Puerto Rico is desperately trying to reorganize its $72 billion debt, but it faces a unique hurdle…
You see, it's an unincorporated territory, not a state. It can't actually declare Chapter 9 bankruptcy.
Without those legal protections, the Caribbean island is clearly sunk.
What isn't so clear now is the risk to mainland investors. There will be losses either way, but it's too early to say how big they'll be and how hard they'll hit.
Whatever happens there, we'll do well. The strategy I'm going to show you today offers protection and the potential for big profits as Puerto Rico's economy circles the drain…
There's Bad News… and There's Really Bad News
Puerto Rico's public debt load is $72 billion and rising.
Most of the municipal debt was issued by the Government Development Bank's subsidiary, the Public Finance Corporation (PFC). Utility, infrastructure, civic projects, and tax financing bonds were issued as revenue bonds, general obligation bonds, and moral obligation bonds.
Puerto Rico has been keeping up with most of its debts so far – but on Aug. 4, 2015, it paid only $658,000 out of a required $58 million payment due on some moral obligation bonds.
On the face of it, the Commonwealth breached its moral obligation to make timely payments on its debt.
Not making a full-interest or principal payment constitutes a default under most standard bond indentures. But the Commonwealth said it hadn't technically defaulted because moral obligation bonds issued by the PFC are paid by "appropriation of monies legislated by government," and there simply hadn't been enough money appropriated.
The rationale put forward was that in the future, sufficient monies could be appropriated and payments made.
Technicalities aside, Puerto Rico Gov. Alejandro Garcia Padilla said in June the debts are "not payable" and the island is in a "death spiral."
And its chances of getting bankruptcy protection are slim…
This is where Pedro Pierluisi comes in. He's Puerto Rico's Resident Commissioner to the House of Representatives. He can vote in committee but has no say whatsoever in what happens on the floor – that's down to the nature of the territory's constitutional relationship to the United States.
But Puerto Rico's situation is desperate, so Pierluisi is making a heavy back-channel push on other Representatives to get H.R. 870 passed – the bill that would allow Puerto Rico to declare bankruptcy. Senators Chuck Schumer (D-NY) and Richard Blumenthal (D-CT) introduced a companion bill in the Senate.
Proponents of the bill say it would allow the island to adopt U.S. bankruptcy laws and offer the island's municipal bond issuers an orderly restructuring process.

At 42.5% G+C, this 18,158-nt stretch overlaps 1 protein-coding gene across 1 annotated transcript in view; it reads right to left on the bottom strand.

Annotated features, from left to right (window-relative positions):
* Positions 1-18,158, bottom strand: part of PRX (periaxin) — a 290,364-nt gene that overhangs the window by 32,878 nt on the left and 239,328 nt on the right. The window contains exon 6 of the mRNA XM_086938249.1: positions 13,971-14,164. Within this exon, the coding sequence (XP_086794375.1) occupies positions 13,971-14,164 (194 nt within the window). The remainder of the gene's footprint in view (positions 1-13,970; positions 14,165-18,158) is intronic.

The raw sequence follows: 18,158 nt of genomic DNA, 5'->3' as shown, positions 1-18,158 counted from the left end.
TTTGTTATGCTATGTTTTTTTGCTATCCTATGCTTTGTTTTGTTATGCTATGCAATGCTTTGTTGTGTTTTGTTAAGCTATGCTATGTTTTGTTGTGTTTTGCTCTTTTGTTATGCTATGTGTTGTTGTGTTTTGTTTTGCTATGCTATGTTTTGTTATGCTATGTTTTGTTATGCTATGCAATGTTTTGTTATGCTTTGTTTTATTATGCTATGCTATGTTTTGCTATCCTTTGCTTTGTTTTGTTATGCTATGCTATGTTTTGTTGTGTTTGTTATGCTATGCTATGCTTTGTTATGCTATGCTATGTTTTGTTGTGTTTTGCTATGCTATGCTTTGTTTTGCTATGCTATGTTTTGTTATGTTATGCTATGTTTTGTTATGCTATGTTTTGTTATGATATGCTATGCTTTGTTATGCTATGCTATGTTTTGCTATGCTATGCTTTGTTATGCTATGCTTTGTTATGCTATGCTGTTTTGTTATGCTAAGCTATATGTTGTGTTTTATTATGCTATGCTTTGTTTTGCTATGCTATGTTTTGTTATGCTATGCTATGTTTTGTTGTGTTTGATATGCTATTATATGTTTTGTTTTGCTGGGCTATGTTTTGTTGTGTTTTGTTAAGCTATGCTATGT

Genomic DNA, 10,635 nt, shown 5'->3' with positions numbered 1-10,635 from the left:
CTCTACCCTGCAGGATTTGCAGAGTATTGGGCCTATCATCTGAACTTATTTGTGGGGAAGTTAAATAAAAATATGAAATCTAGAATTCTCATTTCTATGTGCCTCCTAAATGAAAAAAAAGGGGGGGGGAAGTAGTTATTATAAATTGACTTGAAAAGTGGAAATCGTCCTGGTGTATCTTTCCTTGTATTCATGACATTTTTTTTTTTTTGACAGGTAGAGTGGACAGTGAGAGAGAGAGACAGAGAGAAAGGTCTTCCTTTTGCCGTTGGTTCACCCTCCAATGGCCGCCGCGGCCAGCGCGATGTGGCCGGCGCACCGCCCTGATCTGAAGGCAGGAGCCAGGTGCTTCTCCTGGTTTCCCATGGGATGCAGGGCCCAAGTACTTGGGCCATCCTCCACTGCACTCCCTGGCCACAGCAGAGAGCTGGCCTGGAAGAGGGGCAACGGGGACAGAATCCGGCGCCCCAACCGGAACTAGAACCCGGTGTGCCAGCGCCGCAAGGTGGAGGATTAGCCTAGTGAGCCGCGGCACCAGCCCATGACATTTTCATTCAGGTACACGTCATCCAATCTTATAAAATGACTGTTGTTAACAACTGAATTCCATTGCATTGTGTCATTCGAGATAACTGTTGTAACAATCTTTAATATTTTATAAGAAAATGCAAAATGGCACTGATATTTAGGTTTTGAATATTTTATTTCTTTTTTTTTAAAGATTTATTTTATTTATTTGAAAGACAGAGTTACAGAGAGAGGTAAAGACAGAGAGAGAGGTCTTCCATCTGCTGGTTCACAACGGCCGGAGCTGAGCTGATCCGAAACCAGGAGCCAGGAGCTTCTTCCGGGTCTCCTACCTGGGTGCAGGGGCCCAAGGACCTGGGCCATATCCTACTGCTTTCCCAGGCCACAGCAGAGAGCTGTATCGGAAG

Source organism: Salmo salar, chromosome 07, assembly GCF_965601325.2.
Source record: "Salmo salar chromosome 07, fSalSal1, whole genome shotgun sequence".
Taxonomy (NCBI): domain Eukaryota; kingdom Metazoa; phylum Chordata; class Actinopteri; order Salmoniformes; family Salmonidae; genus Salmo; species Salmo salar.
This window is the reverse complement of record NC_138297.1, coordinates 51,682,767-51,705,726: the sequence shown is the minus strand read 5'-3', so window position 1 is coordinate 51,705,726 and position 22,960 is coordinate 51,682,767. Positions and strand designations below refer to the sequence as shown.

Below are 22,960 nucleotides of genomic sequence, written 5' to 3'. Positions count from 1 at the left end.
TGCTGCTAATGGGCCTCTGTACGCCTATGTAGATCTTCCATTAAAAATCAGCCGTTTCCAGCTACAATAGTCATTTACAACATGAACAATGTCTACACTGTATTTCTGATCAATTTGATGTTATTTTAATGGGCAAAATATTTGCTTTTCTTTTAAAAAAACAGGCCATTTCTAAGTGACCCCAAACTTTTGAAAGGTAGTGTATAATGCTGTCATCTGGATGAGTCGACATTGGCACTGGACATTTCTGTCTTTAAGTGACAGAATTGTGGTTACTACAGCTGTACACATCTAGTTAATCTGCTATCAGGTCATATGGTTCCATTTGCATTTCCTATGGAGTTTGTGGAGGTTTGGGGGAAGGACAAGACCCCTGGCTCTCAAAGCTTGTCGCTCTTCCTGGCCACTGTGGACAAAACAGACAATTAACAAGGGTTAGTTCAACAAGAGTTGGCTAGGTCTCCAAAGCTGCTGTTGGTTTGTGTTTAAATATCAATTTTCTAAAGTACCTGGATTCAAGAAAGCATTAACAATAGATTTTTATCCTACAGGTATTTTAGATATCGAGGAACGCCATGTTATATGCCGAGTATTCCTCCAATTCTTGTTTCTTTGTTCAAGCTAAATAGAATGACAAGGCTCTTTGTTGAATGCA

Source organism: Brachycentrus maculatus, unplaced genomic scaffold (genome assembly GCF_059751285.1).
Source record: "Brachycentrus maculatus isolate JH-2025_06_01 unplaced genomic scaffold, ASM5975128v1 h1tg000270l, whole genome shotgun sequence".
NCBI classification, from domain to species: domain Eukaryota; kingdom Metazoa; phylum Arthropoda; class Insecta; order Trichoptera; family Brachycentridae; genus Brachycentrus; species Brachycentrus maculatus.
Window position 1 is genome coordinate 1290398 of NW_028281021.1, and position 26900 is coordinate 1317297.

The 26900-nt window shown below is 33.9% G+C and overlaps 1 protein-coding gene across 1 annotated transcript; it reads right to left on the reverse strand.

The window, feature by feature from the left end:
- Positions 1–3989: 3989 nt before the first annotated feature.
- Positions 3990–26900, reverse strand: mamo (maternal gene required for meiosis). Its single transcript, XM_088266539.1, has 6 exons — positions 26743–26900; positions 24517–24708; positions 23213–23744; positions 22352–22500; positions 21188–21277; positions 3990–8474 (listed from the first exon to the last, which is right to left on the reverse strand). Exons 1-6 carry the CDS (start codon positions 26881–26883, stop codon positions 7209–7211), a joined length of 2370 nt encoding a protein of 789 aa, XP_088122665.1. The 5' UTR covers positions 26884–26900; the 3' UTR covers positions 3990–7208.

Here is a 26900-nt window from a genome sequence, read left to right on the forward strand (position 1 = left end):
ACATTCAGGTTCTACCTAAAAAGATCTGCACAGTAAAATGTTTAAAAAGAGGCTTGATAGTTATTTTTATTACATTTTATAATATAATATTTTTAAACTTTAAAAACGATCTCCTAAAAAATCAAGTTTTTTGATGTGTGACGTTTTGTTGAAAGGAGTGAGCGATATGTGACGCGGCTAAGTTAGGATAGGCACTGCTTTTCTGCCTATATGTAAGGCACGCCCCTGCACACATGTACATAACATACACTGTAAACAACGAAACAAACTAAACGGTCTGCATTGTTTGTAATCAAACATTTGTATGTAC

But big mutual fund companies, like Massachusetts' Mutual Financial Group, which owns Oppenheimer Funds and holds about $4.5 billion of Puerto Rico's paper in almost 20 different funds, are lobbying hard against Puerto Rico's effort to gain access to bankruptcy protections. So are other investment and hedge funds.
These opponents say the haircuts imposed in a Chapter 9 reorganization leave creditors exposed to substantial losses – just like those suffered by creditors in the bankruptcies of Detroit and Stockton, Calif.
What those opponents want is to let existing covenants in existing bond documents govern any post-default process. Currently, that process calls for the creation of a receivership at the request of bondholders. The court appoints a receiver who would have the power to fix utility rates so creditors could get paid back while services continue.
Under Chapter 9, courts don't have the same power to affect rates and can force creditors to take substantial losses in a plan to pay back some of the outstanding debt.
Here's How Regular Investors Get Hurt
About the Author
Shah Gilani is Chief Financial Strategist for Money Map Press and boasts a financial pedigree unlike any other. He ran his first hedge fund in 1982 from his seat on the floor of the Chicago Board Options Exchange. When options on the Standard & Poor's 100 began trading on March 11, 1983, Shah worked in "the pit" as a market maker. The work he did laid the foundation for what would later become the Volatility Index (VIX) - to this day one of the most widely used indicators worldwide. After leaving Chicago to run the futures and options division of the British banking giant Lloyd's TSB, Shah moved up to Roosevelt & Cross Inc., an old-line New York boutique firm. There he originated and ran a packaged fixed-income trading desk and established that company's "listed" and OTC trading desks. Shah founded a second hedge fund in 1999, which he ran until 2003. Shah's vast network of contacts includes the biggest players on Wall Street and in international finance. These contacts give him the real story - when others only get what the investment banks want them to see. On top of the free newsletter, as editor of The 10X Trader, Money Map Report and Straight Line Profits, Shah presents his legion of subscribers with the chance to earn ten times their money on trade after trade using a little-known strategy. Shah is a frequent guest on CNBC, Forbes, and MarketWatch, and you can catch him every week on FOX Business' "Varney & Co."